The fact is that a lot of things would have to break in the Bills' favor for them to not be under .500 this season. My prediction for them is 6-10, but my hope is that they'll turn from being the bad team that everybody wants to play to the losing team that nobody wants to play. If we get to December and they're sitting on a 3-9 record, but their average margin of defeat is, say, seven or eight points, and they're consistently moving the ball and scoring, then even a final 6-10 record might not indicate a wasted season, as last year's 5-11 did.
:: OK, so have you come around to loving Tom Brady and the team from New England yet?
Never! Stupid Patriots they are, and Stupid Patriots they remain. I will never bow before them! To capitulate would mean to embolden the StuPat fans. I will stay the course, and they shall be the StuPats until they post a record of 6-10 or worse once again, thus putting all to right once more in the football universe.
:: Uhhhh...OK. So you don't think the 'StuPats' will win the Super Bowl this year, then?
Oh, they'll win the AFC East, certainly. And they may win it all once more before age and the salary cap inevitably cut them back to size, sometime in the next year or two. But I don't think they will, because I don't think their much-lauded "intangibles" are still there. Since they actually lost a playoff game last year, and looked bad in doing so, the rest of the league now knows that the StuPats are human after all. And more than that, I'm reminded of something else from the playoffs last year: the tone set by the StuPats in their public statements. In years past, they had always maintained that air of "Gee whiz, even we can't believe our good fortune" image, the "We just work hard and good things happen" air. Instead, there they were, talking in the press about whether or not they were getting enough "respect". And with that, the StuPats were just like every other pro sports franchise.
Besides, I don't think you can see that much attrition in the coaching staff and not see the chemistry suffer in the end.
So, yes, the StuPats are still quite good, and they might be good enough to win it all. But they're no longer "special".
:: OK, then, who is going to win the Super Bowl?
And now I predict the rest of the NFL! Hooray! Here, after much thought, is how I see the divisions ending:
AFC East: New England
AFC North: Pittsburgh
AFC South: Jacksonville
AFC West: Denver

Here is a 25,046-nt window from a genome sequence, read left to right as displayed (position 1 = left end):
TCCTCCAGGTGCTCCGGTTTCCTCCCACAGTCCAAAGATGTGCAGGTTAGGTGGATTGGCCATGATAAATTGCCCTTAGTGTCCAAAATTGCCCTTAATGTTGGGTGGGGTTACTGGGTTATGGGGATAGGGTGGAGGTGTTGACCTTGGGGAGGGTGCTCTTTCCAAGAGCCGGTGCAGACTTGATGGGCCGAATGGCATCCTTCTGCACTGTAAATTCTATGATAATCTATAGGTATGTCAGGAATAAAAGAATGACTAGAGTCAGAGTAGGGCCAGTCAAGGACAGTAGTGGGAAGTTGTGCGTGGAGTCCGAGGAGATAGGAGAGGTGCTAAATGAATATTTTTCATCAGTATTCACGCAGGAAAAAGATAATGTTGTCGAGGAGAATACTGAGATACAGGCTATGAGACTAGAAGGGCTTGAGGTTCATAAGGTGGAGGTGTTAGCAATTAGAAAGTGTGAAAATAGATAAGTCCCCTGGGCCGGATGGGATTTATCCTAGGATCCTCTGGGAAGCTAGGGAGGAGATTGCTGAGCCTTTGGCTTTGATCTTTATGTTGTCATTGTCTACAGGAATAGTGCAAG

AFC Wildcards: Indianapolis, Cincinnati
NFC East: Dallas
NFC North: Minnesota
NFC South: Carolina
NFC West: Seattle
NFC Wildcards: Philadelphia, Tampa Bay
Note that this year I've managed to avoid a repeat of my lunacy from last year, when I picked Arizona to make the playoffs. Ick. As much I'd love to see Kurt Warner have one more stellar year to prove that he's still got it and those three amazing years he had weren't the biggest fluke in NFL history, I think that's over with. And I'm not jumping on the Matt Leinart bandwagon yet, because I'm not jumping on the bandwagon of anybody who hangs out with Paris Hilton.
I'm also finding it hard to maintain the Indy love. Last year should have been their year, and they still failed when it mattered most. The Seahawks may suffer from a post-Super Bowl hangover, but I don't think they will, really, because they came out of that game pissed off and believing they'd been screwed out of their win. I don't agree with their assessment, but hey, I think they'll still be hungry.
So who do I predict, then? The AFC is pretty hard; I can honestly see any of the teams I've picked to get to the AFC playoffs making the Super Bowl. In the NFC, though, I think it's either Carolina or Seattle to beat.
So I'll take Carolina, and I'll take them to beat, oh, Jacksonville in the Super Bowl. Might as well go out on a limb, right? The two expansion clubs from 1994 will meet in the Super Bowl, and the Panthers will win it.
So let's kick off, already!
:: Jacksonville? Really?
Bite me. It's my blog. You wanna pick the Chiefs and Redskins, get your own blog!